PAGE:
It was eight years ago this weekend that we first met another child with Tourette Syndrome, I thought as we drove up the road again toward YMCA Camp Bernie for the New Jersey Center for Tourette Syndrome Family Retreat Weekend. It was the first time we found out we and Drew were not alone.
Tons of emotions and memories flooded through all of us as we drove up the road toward the dining hall. Knowing that once we entered we would get welcoming hugs from Kelly and Marty made coming back even sweeter. It was a place where “everyone knew your name,” even if they didn’t, and we all had one thing in common. We all are someone, or love someone, who has Tourette syndrome.
This year was no different, and as we walked in and said our hellos and got our hugs, my 14-year-old daughter Ashley was recruited to take family pictures, The rest of the family, including my 19-year-old son Drew — who has TS — headed for our cabin to unpack and see if we could start an early game of volleyball to help welcome newcomers.
After a few hours came one of our favorite times at camp — campfire. There, families get to meet and interact, and the kids get to make smores and sing campfire songs. Light sticks are passed out, and we get to watch the kids open up and make friends.
Returning families get to reconnect with old friends, and new families get to relax and find that as much as this weekend will be about having Tourette Syndrome, it will also be about fun and freedom for the kids to be who they are without being made fun of or standing out.
After campfire, we went back to our cabins and there was time to strike up a game of basketball, volleyball or tetherball — maybe even a game of ping pong above the dining hall. As I sat on a bench outside of our cabin, I enjoyed the sounds of the kids laughing and squealing, the sounds of friends being made and kids being able to just be themselves for possibly the very first time.
And then there are the mornings, and our welcoming wake-up call: “Good Morning, Good Morning, Good Morning,” bellows Kelly, louder than most people can speak with a megaphone. The returning campers are not startled, realizing what is happening, but the newcomers who have not heard what was to come are probably a bit more than startled. We treasure Kelly’s wake-up call and we talk about it often during the year and get excited about it as camp gets closer. Thanks, Kelly, for always making camp fun!!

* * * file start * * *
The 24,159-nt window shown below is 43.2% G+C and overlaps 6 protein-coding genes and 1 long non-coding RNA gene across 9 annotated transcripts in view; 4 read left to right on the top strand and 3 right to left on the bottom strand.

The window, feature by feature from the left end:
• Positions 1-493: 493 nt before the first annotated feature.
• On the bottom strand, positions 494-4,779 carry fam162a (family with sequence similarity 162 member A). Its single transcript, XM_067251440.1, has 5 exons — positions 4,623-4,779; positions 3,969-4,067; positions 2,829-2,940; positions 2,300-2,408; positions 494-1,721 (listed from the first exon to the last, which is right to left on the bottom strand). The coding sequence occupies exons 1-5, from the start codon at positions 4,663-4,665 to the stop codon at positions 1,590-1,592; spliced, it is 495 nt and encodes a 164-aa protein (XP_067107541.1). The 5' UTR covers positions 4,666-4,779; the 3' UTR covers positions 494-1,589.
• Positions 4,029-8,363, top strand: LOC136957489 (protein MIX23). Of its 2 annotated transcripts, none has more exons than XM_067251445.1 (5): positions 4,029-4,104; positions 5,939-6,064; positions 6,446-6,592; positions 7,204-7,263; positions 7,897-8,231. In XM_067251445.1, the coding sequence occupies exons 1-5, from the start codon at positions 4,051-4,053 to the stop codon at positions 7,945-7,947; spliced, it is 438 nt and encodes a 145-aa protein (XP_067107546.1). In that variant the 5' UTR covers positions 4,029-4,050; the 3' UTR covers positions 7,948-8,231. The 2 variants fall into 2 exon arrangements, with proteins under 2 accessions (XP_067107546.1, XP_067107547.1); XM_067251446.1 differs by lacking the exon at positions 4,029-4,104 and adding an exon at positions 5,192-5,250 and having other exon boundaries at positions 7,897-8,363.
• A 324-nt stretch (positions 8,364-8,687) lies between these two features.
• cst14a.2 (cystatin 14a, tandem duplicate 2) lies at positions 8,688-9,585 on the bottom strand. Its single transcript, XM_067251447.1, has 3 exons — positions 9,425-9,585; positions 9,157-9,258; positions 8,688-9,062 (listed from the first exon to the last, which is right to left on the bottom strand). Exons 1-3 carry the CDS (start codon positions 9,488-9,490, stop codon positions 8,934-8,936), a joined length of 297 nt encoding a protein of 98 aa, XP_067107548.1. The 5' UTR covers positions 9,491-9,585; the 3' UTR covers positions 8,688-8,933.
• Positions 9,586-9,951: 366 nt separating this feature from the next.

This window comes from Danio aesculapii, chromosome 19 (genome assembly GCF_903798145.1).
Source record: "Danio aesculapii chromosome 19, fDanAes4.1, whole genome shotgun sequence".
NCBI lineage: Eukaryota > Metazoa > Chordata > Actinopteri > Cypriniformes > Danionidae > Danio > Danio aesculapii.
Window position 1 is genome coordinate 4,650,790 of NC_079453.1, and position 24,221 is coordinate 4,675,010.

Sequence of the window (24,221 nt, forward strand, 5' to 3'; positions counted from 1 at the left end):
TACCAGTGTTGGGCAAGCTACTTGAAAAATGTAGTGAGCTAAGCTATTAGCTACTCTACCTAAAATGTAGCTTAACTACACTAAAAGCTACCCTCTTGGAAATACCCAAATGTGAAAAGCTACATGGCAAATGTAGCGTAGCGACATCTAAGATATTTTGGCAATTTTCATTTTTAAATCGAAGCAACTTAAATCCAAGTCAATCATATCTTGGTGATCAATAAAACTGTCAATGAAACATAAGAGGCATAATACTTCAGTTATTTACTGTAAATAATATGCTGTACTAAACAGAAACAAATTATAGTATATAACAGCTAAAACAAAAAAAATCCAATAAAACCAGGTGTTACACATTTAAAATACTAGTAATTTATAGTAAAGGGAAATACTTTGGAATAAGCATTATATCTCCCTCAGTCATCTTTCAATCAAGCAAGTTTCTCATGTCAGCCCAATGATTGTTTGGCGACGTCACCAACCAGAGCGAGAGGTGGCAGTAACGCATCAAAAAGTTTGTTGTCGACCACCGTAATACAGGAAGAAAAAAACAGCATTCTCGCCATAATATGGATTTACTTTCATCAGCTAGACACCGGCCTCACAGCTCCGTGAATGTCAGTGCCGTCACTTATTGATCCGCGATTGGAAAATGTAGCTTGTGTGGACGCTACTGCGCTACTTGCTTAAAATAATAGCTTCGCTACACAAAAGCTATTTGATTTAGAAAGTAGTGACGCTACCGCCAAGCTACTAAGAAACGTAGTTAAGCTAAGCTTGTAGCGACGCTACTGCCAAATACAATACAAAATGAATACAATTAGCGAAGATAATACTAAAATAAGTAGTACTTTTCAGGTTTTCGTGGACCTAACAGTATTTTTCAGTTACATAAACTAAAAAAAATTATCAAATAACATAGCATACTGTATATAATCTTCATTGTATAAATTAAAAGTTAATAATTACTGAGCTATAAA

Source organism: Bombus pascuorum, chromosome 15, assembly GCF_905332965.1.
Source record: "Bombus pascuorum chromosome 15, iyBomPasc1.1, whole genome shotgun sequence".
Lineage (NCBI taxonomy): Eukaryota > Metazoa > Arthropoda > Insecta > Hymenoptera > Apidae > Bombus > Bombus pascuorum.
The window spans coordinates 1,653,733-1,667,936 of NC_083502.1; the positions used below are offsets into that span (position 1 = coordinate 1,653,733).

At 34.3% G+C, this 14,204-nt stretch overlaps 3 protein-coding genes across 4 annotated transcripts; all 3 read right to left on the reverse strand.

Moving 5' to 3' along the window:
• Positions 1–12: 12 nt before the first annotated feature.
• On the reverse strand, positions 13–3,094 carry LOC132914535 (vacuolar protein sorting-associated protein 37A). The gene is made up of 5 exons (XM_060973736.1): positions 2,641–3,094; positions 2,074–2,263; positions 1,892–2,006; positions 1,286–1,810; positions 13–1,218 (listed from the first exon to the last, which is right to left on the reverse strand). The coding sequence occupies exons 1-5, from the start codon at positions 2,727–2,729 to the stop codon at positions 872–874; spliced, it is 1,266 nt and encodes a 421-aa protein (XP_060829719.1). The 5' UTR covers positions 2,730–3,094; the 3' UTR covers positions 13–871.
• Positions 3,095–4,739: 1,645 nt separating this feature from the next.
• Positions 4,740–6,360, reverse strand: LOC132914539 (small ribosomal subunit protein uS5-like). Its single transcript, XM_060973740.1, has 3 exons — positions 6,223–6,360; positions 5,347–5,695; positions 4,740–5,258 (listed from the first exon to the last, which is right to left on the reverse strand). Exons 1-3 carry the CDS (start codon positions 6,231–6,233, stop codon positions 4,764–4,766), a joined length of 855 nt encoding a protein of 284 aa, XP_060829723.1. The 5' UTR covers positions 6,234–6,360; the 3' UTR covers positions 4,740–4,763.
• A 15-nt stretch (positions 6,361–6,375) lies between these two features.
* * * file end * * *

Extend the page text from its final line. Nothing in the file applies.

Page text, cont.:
Meals and activities give us a chance to spend time with our kids and to share with other families. It gives our kids the chance to try new things and find out that they are truly special and can do amazing things if given the chance and the freedom to do so.
Time with the Rutgers students helped us parents learn new strategies and how better to cope with some of the harder times. Laughter is heard and tears are shed all with a common purpose, to better support and help our kids and sometimes to even survive ourselves. Being a parent of a special-needs child is never easy, but sharing and learning from each other always helps, and camp really helps give us the time that we need with each other to achieve that.
The talent show is an amazing time. These beautiful kids get to show us all they can do. From things as simple as breaking rocks, to hoola hooping, to Irish dancing and playing guitar and singing, telling jokes, doing gymnastics, they shine — showing us that in spite of all that may stand in their way, each child has very special gifts that make them special and FUN!!
By the end of talent show we are exhausted but in a good way. A good night’s sleep followed by another wake-up call from Kelly brings us to Sunday and a much-needed good breakfast and COFFEE!!!!!!
Most years we stay until after lunch, but this year we were off early because of another Sunday engagement that we had. We packed up and drove off, excited about new connections made and thankful that we were once again able to help others as they, along with us, find their way on this journey to help our kids have as normal, fun, fulfilling and successful life as possible.
Read more about the 8th annual New Jersey Center for Tourette Syndrome Family Retreat Weekend at YMCA Camp Bernie: